Tuesday, February 13, 2007

The Magnificent Seven

(Movie Review)

As every film buff already knows, “The Magnificent Seven” is the American remake of the classic Japanese film “Seven Samurai”. And the Japanese are aware of this as well. Given the Japanese fascination with Westerns, combined with the Japanese fascination with themselves and their influence worldwide, it is not surprising that 40 years later “The Magnificent Seven” remains very popular in Japan. Just last week several of my students, including some high school age kids, were telling me how great this film was.

I am sorry to say that I still have not seen “Seven Samurai”, despite having lived in Japan for 5 years now. Or perhaps I should say, because I’ve lived in Japan for 5 years. It’s difficult to find a subtitled version. Several years ago I was given a DVD of “Seven Samurai” by a Japanese friend, and every now and then I think I’m going to put it on for Japanese practice, and then get discouraged and switch it off 20 minutes in.

So for now I’m taking the easy way out and starting with the American version: “The Magnificent Seven.”

Much of the selling point for this film lies in the all-star cast. Yul Brynner, Steve McQueen, Charles Bronson, James Colburn, and Eli Wallach. Pretty impressive, no? Unfortunately, because there are so many stars, nobody really gets a lot of face time, (think the “Ocean’s 11” factor), and especially because everyone is running around in cowboy hats, during some of the wide shots it’s hard to tell who’s who.

Steve McQueen is, as always, the king of cool.
James Colburn, is one of my favorite underrated actors since I saw him in "The Great Escape" and "Hell is for Heroes" (both of which, incidentally, also star Steve McQueen. They must have enjoyed working together) and of course the "Our Man Flint Series". He does a good job as the callous knife thrower in this film, although he’s criminally underused. (Often I think James Colburn and Leonard Nimoy were twins separated at birth).

Yul Brynner gets the headline billing and most of the lines in this film. To the best of my recollection, the only other movie I’ve seen Yul Brynner in is “The King and I”, in which he looked ridiculous. (And what a god-awful film that was by the way. I agree completely with Roger Ebert who said: “It is an exotic escapist entertainment for matinee ladies, who can fantasize about sex with that intriguing bald monster and indulge their harem fantasies. There is no reason for any man to ever see the [movie].”)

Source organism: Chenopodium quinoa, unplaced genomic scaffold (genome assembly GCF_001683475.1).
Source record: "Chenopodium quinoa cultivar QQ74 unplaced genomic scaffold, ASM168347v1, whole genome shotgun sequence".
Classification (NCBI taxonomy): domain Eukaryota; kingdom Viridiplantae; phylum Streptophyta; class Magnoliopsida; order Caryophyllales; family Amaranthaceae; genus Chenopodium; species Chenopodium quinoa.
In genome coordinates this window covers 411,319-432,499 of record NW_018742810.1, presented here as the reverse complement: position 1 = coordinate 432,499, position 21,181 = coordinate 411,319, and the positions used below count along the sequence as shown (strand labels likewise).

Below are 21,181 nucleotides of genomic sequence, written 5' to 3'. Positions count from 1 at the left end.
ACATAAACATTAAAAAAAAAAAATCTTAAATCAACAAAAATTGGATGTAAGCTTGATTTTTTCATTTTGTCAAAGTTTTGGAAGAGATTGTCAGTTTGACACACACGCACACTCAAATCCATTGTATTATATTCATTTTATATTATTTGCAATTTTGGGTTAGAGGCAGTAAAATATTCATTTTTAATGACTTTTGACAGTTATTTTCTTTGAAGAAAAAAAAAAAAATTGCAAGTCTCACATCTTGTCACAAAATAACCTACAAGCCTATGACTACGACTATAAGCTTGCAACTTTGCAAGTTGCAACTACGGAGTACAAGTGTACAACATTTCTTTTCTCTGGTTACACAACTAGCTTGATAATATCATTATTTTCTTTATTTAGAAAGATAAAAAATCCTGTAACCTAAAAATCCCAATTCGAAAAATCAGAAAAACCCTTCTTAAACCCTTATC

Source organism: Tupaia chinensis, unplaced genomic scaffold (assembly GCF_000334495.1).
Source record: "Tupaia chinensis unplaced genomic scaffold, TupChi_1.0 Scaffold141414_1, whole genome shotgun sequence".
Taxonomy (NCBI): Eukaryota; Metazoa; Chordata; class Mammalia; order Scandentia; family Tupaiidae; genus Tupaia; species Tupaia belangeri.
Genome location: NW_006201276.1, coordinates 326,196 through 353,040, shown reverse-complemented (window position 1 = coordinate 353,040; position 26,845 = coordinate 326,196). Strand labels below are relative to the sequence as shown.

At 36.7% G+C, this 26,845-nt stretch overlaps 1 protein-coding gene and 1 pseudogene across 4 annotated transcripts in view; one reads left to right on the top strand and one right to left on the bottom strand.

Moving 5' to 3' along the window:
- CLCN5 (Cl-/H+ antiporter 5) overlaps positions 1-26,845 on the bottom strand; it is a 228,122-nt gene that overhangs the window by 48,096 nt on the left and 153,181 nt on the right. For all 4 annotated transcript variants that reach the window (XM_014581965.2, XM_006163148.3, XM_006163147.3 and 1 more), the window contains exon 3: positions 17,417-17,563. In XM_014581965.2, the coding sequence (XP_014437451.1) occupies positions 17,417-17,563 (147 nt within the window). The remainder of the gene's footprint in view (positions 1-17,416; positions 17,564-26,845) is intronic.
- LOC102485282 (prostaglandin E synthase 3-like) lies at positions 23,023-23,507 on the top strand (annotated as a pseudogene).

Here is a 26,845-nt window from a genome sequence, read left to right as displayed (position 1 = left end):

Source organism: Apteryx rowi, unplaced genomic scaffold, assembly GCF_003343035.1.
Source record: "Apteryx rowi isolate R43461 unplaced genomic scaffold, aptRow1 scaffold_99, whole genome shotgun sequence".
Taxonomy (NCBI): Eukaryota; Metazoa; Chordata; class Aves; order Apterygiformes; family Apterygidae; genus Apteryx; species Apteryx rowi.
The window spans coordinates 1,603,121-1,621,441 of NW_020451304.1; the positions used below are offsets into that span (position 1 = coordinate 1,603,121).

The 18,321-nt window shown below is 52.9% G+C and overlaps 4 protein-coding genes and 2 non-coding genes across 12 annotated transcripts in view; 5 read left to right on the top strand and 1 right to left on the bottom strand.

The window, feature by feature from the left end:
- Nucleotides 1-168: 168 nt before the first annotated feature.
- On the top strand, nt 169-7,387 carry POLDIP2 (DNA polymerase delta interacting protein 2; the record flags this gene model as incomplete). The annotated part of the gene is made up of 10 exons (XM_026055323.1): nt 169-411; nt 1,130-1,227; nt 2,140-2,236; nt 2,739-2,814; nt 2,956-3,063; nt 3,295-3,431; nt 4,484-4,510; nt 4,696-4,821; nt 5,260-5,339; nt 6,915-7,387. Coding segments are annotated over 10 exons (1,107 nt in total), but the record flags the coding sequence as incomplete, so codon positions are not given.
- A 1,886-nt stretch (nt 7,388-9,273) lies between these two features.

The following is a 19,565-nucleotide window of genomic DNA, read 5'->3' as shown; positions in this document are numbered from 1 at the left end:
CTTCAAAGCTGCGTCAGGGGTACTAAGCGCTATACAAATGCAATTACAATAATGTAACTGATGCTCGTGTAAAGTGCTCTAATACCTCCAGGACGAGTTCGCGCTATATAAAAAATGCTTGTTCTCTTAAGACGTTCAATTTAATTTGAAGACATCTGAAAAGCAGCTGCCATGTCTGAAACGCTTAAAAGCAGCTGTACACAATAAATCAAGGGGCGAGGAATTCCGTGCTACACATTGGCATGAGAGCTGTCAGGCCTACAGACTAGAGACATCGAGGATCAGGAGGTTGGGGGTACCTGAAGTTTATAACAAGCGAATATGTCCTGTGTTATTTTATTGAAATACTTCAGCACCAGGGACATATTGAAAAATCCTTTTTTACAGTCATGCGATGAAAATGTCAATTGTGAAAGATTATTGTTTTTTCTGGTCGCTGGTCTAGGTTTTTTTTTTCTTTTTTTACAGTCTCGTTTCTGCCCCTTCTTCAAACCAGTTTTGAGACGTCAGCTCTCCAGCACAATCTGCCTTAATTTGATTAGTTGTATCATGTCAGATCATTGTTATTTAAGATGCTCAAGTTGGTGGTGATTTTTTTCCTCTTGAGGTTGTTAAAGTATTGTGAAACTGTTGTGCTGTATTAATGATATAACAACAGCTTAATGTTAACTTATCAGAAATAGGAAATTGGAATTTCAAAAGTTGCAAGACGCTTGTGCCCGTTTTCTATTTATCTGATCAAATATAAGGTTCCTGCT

In this film Yul Brynner looks a lot cooler. Some of his posturing is tough guy cliche stuff, like ignoring the person who is threatening him while slowly lighting his cigar, but he pulls it off well.

The plot is not particularly remarkable, but nobody ever watches a Western for the brilliant plot. You watch it as a celebration of masculinity, and for the feeling you get of having sand in stuck in your mouth, your shirt soaked through with sweat, your face covered with grime, and no worries in the world.

Useless Wikipedia Fact
While the plot of "Destroy all Monsters" resembles that of Godzilla vs. Monster Zero (1965), this entry is significant in that it showcases 11 daikaiju, a record for the Godzilla series until Godzilla: Final Wars (2004).

Link of the Day
Bush's Fantasy Budget and the Military/Entertainment Complex

2 comments:

Whisky Prajer said...

All good reasons to see The Magnificent Seven, but there's one more: the score by Elmer Bernstein. Man, if that don't make you feel like galloping off into the sunset...

Also: you haven't seen The Ten Commandments? I guess the Easter Sundays of your childhood were more eventful than mine. Vintage Yul, right there.

ジョエル said...

I forgot to mention the score, but you're absolutely right. A great soundtrack on this movie

Never made it through"The Ten Commandments," sorry to say. Although now that you mention it, I think I have seen a clip with Yul in it. He was the Pharaoh, right?